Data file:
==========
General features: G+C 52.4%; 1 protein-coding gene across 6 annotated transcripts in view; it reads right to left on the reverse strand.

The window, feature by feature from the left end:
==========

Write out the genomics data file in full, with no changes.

General features: G+C 52.4%; 1 protein-coding gene across 6 annotated transcripts in view; it reads right to left on the reverse strand.

The window, feature by feature from the left end: